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EU seeks post-election approval of Mercosur trade deal, says Brussels’ chief negotiator

Euractiv | 8 May 2024

EU seeks post-election approval of Mercosur trade deal, says Brussels’ chief negotiator

By Sofia Sanchez Manzanaro

The EU is preparing for swift approval of a long-stalled trade agreement with the Mercosur bloc – Argentina, Brazil, Paraguay and Uruguay – post-June’s European Parliament elections, according to Rupert Schlegelmilch, Brussels’ top negotiator.

Schlegelmilch toured the four Mercosur countries last week to iron out the technical details of the agreement, which, if signed, would be the EU’s largest to date, covering 10% of the world’s population and 20% of global GDP.

In an interview with the Brazilian newspaper Folha de S. Paulo on 2 May, Schlegelmilch confirmed that he was doing pending “homework” with the Latin American countries in order to seal the agreement should a window of opportunity arise after June.

“The agreement is very much alive. The fact is that the Commission is still negotiating,” Schlegelmilch told Folha de S. Paulo. “We have a mandate from all the member states, including France, to do this,” he stressed.

After two decades of negotiations, the EU and Mercosur reached a political agreement on the final shape of the text in 2019.

Still, its ratification has been stalled due to environmental concerns and fears regarding its impact on the EU’s agricultural sector, particularly raised by France and other EU countries.

“I’ll be very honest: right now, with the elections and farmers on the streets in many places across Europe, it’s just not a good time. So we need to wait for the elections to end,” Schlegelmilch said.

Paris has recently intensified its criticism of the trade deal to appease protesting French farmers, and even pressed the European Commission in January to halt negotiations completely.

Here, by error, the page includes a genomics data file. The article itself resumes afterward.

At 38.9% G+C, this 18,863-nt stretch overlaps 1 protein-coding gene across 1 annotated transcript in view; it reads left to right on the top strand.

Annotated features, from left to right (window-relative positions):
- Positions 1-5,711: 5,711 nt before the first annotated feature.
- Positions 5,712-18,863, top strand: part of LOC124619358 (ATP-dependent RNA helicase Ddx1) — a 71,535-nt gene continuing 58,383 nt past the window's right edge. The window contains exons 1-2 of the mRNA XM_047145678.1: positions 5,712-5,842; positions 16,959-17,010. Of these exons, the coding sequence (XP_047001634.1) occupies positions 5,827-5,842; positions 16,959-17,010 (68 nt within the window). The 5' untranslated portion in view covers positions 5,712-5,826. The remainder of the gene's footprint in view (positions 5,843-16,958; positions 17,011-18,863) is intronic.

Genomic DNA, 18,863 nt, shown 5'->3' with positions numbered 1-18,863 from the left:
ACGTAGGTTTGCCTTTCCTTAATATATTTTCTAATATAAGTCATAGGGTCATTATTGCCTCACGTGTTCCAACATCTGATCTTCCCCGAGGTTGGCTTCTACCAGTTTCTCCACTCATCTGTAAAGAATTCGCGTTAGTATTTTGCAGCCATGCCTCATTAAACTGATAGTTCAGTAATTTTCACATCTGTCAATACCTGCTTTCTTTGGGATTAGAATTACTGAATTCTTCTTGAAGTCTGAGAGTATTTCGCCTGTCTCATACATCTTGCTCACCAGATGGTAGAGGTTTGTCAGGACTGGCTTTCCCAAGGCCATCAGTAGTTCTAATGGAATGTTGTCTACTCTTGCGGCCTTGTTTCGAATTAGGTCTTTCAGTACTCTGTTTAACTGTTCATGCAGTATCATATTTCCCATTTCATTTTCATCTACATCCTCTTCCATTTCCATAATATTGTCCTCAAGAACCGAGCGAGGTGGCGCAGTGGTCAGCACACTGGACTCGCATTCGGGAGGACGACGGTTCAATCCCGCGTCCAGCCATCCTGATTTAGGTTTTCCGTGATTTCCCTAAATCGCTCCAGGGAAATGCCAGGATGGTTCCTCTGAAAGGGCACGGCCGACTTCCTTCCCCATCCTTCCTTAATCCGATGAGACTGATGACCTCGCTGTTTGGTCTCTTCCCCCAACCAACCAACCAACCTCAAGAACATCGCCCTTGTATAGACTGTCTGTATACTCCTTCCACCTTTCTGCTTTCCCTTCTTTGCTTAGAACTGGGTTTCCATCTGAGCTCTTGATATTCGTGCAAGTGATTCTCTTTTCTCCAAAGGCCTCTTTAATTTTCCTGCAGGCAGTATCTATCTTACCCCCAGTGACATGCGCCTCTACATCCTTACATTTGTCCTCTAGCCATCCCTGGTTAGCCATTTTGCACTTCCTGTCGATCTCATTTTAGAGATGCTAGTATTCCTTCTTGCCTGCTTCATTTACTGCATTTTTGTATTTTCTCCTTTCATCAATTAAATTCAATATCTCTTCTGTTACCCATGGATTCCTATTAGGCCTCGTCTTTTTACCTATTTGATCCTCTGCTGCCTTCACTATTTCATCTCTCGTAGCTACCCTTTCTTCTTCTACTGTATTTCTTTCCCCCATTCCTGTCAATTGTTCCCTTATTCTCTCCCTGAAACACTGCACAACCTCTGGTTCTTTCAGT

During a recent visit to Brazil, French President Emmanuel Macron called the text “outdated” because it was conceived 20 years ago, and asked for negotiations on a new deal from scratch.

Responding to those comments, Schlegelmilch told EuroEFE, Euractiv’s media partner, that the deal is constantly being updated to comply with the latest standards.

“For the last three years, we have made sure that the agreement is up to date with everything that a modern trade agreement entails, so I don’t understand why President Macron said that,” he stated.

In Brussels, the Commission has been less vocal about finalising the deal this year as the topic has become increasingly polarising within the EU’s agricultural sector.

A Commission spokesperson told Euractiv on 8 May that the EU and Mercosur continue to be in touch “at a technical level”.

“The EU focus remains on ensuring that the agreement delivers on the EU’s sustainability goals while respecting the EU’s sensitivities in the agricultural sector,” the spokesperson added.

A delicate balance

Despite the Commission’s intention to move swiftly and rubberstamp the deal after the elections, support from member states in the Council will be crucial.

Pascal Lamy, a former chief of the World Trade Organisation (WTO) and European Commissioner for Trade, told Euractiv that the trade elements of the deal, which fall under the exclusive competence of the EU, could be provisionally applied, similar to the EU-Canada agreement (CETA).

However, this also requires endorsement from European Parliament and from a qualified majority of member states in the Council, representing at least 65% of the EU population.

For Lamy, getting ministers on board will depend on the deal’s final environmental content, such as commitments to implement the Paris Climate Agreement or additional guarantees on deforestation.

He suggested that these strengthened environmental assurances could be leveraged against farming interests in the Council.

“If I take a country like France, for instance, they are under severe pressure from the farming constituency not to accept [the deal],” said Lamy.

“It might be indispensable for the Commission, and for the French […] or whoever would be in a blocking minority to say ‘look, changes on the farming side are minimal and in the meantime, we got more guarantees on the green side’,” he added.

Lamy also pointed out France’s influence in the Council, noting that Paris rarely takes part in losing minorities.

“The question is whether the Commission and a few other countries are ready to put France into a minority.”

 source: Euractiv